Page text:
You’d also need to take into account the cost of premiums and what level you could afford. If possible, you may wish to structure your life insurance to repay all outstanding debts and leave some additional capital which your beneficiary/family can put aside.
Many people use life insurance policies to provide cover for mortgage debt which can take many years to repay. While the vast majority of people tend to have capital repayment mortgages, there are still some interest-only mortgages available.
Depending upon the type of mortgage you can structure life insurance around this liability:-
Term life insurance cover is a commitment to pay premiums for a set period of time during which the policy will pay out on your death. If you were to die outside of the agreed term, there would be no payout.
Therefore, this is perfect for mortgage cover, particularly if you have an interest-only mortgage. Let’s say you had a £100,000 mortgage with a term of 25 years you could take out a life insurance policy lasting 25 years and paying out £100,000 on your death. The mortgage liability would be taken care of.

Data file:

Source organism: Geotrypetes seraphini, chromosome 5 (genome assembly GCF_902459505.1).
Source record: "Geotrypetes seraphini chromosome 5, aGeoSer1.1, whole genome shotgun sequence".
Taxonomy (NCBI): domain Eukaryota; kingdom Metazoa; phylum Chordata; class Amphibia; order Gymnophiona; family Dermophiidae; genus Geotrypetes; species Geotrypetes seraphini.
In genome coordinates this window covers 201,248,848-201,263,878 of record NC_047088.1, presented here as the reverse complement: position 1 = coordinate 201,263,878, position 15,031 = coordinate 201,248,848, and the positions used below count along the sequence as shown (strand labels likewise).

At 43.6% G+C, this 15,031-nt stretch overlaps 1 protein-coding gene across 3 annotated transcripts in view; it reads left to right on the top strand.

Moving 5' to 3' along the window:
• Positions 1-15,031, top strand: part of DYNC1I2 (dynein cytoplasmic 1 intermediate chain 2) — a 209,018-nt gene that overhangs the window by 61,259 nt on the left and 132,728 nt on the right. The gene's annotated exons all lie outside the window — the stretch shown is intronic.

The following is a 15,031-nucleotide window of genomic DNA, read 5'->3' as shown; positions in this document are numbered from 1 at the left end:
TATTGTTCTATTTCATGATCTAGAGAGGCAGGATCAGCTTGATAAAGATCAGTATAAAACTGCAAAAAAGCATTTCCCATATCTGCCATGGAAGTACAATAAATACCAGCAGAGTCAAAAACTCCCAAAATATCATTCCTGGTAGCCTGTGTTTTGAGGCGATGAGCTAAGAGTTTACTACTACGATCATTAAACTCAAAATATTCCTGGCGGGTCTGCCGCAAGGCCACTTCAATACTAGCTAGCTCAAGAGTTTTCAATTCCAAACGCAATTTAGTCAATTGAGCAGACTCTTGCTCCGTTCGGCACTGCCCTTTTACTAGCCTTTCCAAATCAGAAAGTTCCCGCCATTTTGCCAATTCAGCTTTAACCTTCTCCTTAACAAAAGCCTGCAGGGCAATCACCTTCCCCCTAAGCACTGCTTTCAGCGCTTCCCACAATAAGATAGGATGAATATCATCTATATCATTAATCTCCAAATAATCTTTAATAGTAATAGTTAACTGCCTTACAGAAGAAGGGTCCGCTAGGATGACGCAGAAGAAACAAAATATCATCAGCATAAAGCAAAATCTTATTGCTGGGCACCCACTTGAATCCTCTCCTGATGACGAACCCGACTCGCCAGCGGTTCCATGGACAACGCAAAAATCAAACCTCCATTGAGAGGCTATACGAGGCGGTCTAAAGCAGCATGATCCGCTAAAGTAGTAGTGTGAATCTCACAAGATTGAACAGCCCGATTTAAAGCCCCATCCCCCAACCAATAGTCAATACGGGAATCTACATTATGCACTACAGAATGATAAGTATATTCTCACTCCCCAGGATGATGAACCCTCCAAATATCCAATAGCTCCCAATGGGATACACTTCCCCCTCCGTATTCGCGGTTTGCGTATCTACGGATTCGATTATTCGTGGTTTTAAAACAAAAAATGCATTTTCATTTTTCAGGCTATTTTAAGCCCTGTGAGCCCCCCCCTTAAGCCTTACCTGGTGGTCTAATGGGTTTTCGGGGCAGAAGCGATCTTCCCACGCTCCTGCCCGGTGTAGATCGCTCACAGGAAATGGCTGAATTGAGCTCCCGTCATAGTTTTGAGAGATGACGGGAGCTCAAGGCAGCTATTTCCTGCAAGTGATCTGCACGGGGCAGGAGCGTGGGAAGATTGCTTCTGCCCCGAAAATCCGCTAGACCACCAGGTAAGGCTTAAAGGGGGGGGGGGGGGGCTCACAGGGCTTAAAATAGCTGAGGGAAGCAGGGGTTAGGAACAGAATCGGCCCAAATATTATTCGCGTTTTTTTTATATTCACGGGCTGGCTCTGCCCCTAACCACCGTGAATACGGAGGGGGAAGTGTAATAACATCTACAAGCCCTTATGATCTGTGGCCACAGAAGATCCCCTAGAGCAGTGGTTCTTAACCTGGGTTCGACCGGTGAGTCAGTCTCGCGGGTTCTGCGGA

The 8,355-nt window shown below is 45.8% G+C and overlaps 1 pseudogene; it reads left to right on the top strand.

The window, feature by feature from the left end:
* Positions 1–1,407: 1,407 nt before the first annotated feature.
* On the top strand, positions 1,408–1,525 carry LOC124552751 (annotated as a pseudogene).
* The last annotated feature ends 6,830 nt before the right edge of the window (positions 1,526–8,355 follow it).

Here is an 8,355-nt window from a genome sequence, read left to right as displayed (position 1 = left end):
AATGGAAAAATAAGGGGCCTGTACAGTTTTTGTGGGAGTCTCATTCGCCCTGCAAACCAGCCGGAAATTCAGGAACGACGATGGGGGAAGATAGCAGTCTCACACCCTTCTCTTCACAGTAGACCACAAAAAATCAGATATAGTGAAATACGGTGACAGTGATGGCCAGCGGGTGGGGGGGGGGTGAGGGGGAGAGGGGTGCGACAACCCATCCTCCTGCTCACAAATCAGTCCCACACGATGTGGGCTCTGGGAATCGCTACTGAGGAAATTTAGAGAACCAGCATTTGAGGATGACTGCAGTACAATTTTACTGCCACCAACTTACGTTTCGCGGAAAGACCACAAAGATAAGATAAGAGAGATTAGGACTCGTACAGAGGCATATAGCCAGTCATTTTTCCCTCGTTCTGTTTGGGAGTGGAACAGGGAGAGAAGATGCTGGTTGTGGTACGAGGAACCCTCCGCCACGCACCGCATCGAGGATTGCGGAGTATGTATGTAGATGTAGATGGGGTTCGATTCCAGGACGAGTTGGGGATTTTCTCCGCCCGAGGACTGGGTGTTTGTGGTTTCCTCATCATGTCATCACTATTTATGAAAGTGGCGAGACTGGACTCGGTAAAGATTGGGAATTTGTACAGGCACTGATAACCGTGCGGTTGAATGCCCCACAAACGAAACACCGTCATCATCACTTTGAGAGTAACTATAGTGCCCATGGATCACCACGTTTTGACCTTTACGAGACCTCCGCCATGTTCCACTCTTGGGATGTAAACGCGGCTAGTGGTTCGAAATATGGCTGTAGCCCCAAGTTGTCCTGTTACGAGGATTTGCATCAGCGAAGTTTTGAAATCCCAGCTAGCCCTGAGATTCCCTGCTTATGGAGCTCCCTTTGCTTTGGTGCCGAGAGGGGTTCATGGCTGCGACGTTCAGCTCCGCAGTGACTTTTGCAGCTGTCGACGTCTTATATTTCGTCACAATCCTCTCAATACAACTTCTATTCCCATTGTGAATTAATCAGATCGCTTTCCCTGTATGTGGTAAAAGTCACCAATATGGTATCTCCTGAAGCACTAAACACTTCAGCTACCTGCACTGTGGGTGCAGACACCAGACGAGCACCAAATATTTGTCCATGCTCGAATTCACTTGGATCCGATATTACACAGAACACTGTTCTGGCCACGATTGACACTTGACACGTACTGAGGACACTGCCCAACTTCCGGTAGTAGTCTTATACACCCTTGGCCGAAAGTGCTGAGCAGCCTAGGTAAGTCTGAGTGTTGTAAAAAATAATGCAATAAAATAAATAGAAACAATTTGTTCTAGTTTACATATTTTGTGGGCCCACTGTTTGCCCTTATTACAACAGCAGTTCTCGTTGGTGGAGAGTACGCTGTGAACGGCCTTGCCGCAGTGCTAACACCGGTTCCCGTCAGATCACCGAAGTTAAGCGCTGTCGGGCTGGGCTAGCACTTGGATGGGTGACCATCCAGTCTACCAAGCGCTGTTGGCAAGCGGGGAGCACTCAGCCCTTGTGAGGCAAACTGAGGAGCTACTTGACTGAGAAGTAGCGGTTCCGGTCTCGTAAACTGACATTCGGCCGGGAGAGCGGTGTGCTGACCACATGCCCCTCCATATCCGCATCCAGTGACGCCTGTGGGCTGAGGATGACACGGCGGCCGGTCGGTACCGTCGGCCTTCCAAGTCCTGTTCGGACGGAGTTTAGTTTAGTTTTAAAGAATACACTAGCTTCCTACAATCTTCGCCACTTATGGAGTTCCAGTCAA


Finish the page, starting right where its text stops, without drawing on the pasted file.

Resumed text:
This type of policy is perfect for those who have a capital repayment mortgage whereby part of the mortgage capital is repaid each month. If we assume you had a £100,000 mortgage over 20 years, then the life insurance policy would start at a £100,000 payout and taper down to £0 after 20 years.
As the potential liability for the life insurance company falls so would your premiums. The idea is simple; the life insurance payout will track your outstanding mortgage capital so that your family are left with no mortgage liability in the event of your death.
It is unlikely that any life insurance payout would be liable to either income tax or capital gains tax if structured correctly. When taking out a life insurance policy, you will be given the option to “write-in trust” which effectively means this is treated as a separate entity from, for example, an individual’s estate upon death.
Payment will be made directly to the beneficiary, and under normal circumstances, it would not be considered part of the deceased’s estate.
Circumstances change from time to time, and life insurance companies fully appreciate this. As a consequence, if you wish to change the beneficiary of your life insurance policy, then you will need to inform the insurance company in writing. No authorisation is required from the original beneficiary if you arranged the policy.